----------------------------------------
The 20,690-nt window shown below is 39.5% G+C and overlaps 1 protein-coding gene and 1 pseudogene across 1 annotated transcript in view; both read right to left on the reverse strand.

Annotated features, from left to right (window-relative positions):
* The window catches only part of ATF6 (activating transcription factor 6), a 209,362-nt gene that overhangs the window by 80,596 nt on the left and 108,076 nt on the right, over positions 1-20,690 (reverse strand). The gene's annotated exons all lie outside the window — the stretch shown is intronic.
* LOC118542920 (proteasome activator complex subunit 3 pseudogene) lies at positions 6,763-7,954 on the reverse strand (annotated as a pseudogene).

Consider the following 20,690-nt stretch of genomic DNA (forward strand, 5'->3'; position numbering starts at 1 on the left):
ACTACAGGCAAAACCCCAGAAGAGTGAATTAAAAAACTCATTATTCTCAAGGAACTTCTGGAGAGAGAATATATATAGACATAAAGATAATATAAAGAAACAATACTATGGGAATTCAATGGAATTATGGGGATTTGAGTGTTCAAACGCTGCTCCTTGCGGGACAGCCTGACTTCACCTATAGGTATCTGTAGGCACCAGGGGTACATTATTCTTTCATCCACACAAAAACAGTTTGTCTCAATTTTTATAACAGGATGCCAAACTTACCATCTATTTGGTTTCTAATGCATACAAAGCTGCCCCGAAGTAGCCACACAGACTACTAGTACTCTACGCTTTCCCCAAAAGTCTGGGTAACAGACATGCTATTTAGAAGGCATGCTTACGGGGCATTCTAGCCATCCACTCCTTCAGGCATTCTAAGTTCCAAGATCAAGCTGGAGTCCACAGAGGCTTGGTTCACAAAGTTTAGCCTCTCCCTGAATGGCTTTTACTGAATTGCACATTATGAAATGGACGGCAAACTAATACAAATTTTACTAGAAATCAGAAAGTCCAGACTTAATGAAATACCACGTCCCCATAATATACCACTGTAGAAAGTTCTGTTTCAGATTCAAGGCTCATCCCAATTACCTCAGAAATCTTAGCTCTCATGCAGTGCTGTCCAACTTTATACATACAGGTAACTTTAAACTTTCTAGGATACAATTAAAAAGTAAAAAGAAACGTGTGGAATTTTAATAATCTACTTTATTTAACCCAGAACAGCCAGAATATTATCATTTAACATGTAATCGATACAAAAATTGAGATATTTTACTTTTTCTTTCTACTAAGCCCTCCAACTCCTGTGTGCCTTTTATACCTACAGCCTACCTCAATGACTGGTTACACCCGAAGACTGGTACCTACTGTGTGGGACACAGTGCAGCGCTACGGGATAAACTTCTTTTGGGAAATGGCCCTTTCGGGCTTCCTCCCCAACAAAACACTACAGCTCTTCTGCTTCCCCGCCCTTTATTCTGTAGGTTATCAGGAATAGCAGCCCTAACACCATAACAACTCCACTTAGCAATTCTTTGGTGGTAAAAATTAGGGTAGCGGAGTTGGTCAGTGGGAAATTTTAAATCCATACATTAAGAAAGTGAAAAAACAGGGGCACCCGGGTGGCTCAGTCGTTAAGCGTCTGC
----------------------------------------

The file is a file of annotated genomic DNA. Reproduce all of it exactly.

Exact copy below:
The 20,690-nt window shown below is 39.5% G+C and overlaps 1 protein-coding gene and 1 pseudogene across 1 annotated transcript in view; both read right to left on the reverse strand.

Annotated features, from left to right (window-relative positions):
* The window catches only part of ATF6 (activating transcription factor 6), a 209,362-nt gene that overhangs the window by 80,596 nt on the left and 108,076 nt on the right, over positions 1-20,690 (reverse strand). The gene's annotated exons all lie outside the window — the stretch shown is intronic.
* LOC118542920 (proteasome activator complex subunit 3 pseudogene) lies at positions 6,763-7,954 on the reverse strand (annotated as a pseudogene).

Consider the following 20,690-nt stretch of genomic DNA (forward strand, 5'->3'; position numbering starts at 1 on the left):
ACTACAGGCAAAACCCCAGAAGAGTGAATTAAAAAACTCATTATTCTCAAGGAACTTCTGGAGAGAGAATATATATAGACATAAAGATAATATAAAGAAACAATACTATGGGAATTCAATGGAATTATGGGGATTTGAGTGTTCAAACGCTGCTCCTTGCGGGACAGCCTGACTTCACCTATAGGTATCTGTAGGCACCAGGGGTACATTATTCTTTCATCCACACAAAAACAGTTTGTCTCAATTTTTATAACAGGATGCCAAACTTACCATCTATTTGGTTTCTAATGCATACAAAGCTGCCCCGAAGTAGCCACACAGACTACTAGTACTCTACGCTTTCCCCAAAAGTCTGGGTAACAGACATGCTATTTAGAAGGCATGCTTACGGGGCATTCTAGCCATCCACTCCTTCAGGCATTCTAAGTTCCAAGATCAAGCTGGAGTCCACAGAGGCTTGGTTCACAAAGTTTAGCCTCTCCCTGAATGGCTTTTACTGAATTGCACATTATGAAATGGACGGCAAACTAATACAAATTTTACTAGAAATCAGAAAGTCCAGACTTAATGAAATACCACGTCCCCATAATATACCACTGTAGAAAGTTCTGTTTCAGATTCAAGGCTCATCCCAATTACCTCAGAAATCTTAGCTCTCATGCAGTGCTGTCCAACTTTATACATACAGGTAACTTTAAACTTTCTAGGATACAATTAAAAAGTAAAAAGAAACGTGTGGAATTTTAATAATCTACTTTATTTAACCCAGAACAGCCAGAATATTATCATTTAACATGTAATCGATACAAAAATTGAGATATTTTACTTTTTCTTTCTACTAAGCCCTCCAACTCCTGTGTGCCTTTTATACCTACAGCCTACCTCAATGACTGGTTACACCCGAAGACTGGTACCTACTGTGTGGGACACAGTGCAGCGCTACGGGATAAACTTCTTTTGGGAAATGGCCCTTTCGGGCTTCCTCCCCAACAAAACACTACAGCTCTTCTGCTTCCCCGCCCTTTATTCTGTAGGTTATCAGGAATAGCAGCCCTAACACCATAACAACTCCACTTAGCAATTCTTTGGTGGTAAAAATTAGGGTAGCGGAGTTGGTCAGTGGGAAATTTTAAATCCATACATTAAGAAAGTGAAAAAACAGGGGCACCCGGGTGGCTCAGTCGTTAAGCGTCTGC